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Despite a study presented last month at the Third International AIDS Society Conference on HIV Pathogenesis and Treatment in Rio de Janeiro showing that male circumcision can reduce HIV infection rates among sexually active men by up to 70%, activists--who call themselves "intactivists"--are lobbying the United Nations to declare the procedure a human rights violation, Religion News Services reports.
The study, conducted in South Africa, was the first to specifically gauge the impact circumcision has on HIV transmission rates. It showed that circumcision prevented more than six in 10 potential HIV infections. Although the study focused only on the impact of circumcision on men, researchers say it also would likely significantly reduce HIV infection rates among women because their male sex partners would be at less risk of infection.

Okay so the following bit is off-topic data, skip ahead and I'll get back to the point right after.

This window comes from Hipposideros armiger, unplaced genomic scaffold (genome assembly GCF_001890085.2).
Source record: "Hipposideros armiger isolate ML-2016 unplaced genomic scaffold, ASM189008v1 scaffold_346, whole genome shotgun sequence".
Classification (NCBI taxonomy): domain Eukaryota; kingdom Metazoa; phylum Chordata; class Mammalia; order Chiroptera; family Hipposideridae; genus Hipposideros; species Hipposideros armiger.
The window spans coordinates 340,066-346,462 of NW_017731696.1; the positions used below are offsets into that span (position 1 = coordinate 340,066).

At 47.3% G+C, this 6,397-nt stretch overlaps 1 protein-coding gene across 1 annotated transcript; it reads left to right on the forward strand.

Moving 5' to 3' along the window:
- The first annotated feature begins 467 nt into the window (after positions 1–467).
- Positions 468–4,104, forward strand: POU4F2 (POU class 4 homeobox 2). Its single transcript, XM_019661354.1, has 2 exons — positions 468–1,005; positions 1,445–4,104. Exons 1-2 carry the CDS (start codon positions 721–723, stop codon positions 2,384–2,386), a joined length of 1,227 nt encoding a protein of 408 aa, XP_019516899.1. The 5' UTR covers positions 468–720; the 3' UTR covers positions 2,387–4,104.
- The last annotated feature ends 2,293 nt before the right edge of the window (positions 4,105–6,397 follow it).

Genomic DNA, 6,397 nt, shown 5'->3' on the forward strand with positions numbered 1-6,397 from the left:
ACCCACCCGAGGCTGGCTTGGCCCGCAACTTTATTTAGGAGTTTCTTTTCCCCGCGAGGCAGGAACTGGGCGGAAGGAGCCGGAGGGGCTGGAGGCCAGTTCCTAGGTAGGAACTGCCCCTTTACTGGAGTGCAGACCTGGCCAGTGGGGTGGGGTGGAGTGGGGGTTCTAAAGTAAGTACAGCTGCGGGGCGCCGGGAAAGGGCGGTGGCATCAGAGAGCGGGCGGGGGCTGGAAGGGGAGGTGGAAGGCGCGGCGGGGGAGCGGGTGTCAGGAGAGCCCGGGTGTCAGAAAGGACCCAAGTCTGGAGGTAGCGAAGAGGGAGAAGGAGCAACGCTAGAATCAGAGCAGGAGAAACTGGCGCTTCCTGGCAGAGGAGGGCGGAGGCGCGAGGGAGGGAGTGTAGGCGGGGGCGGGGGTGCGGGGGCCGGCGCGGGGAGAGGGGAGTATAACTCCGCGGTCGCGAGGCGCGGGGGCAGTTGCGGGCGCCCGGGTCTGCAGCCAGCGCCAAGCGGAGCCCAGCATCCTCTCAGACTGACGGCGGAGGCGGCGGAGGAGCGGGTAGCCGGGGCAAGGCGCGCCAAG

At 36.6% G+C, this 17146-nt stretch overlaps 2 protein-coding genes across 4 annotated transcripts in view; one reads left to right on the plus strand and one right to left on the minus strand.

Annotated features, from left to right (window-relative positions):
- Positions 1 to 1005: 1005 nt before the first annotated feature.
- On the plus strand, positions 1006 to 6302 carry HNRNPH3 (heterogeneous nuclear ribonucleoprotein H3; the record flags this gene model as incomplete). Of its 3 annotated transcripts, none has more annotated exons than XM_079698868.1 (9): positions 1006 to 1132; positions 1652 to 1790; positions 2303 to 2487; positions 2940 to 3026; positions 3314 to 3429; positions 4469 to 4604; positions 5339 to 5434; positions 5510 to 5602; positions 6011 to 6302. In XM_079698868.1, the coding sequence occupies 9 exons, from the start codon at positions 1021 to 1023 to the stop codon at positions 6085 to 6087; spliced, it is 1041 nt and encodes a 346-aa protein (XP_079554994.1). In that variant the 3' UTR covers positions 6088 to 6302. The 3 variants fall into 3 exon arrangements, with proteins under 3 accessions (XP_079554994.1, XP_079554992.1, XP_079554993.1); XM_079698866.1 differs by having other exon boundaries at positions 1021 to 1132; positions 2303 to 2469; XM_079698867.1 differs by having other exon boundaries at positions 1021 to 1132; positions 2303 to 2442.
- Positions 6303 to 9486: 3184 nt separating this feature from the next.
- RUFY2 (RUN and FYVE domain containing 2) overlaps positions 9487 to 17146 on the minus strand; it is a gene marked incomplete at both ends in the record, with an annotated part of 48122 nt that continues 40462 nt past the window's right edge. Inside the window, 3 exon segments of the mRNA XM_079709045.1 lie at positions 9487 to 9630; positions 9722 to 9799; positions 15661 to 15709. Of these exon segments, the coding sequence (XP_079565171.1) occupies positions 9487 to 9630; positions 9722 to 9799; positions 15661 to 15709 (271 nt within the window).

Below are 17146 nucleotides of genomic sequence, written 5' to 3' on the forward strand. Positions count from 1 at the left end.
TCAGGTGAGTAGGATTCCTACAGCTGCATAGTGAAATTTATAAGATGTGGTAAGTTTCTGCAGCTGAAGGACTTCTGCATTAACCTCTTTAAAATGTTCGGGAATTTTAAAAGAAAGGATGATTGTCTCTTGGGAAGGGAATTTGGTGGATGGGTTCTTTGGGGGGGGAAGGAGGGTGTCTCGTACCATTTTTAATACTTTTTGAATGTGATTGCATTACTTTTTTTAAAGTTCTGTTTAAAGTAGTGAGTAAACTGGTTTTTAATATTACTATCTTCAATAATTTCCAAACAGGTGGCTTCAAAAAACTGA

Based on the study's findings, some AIDS experts are now saying that circumcision should be seen as an effective HIV prevention measure, particularly in poor nations where condoms are unavailable or not socially acceptable.
But opponents to circumcision say the procedure is a human rights violation akin to female genital cutting. George Denniston, president of Seattle-based Doctors Against Circumcision, says circumcising a nonconsenting child is not only unfair but should be illegal. He is lobbying U.S. lawmakers to get them to outlaw the practice on U.S. boys under age 18. Matthew Hess, president of San Diego-based MGM.bill.org--named after the "male genital mutilation" bill backed by Denniston, is organizing a letter-writing campaign to U.N. officials to get the organization to urge a worldwide ban on the procedure. "I find it quite ironic that the United Nations condemns female circumcision as a human rights crime while it simultaneously encourages male circumcision as a preventive health measure," he said in a press release.
No members of Congress have agreed to sponsor the bill championed by Deniston and Hess. U.N. officials declined to comment on the issue.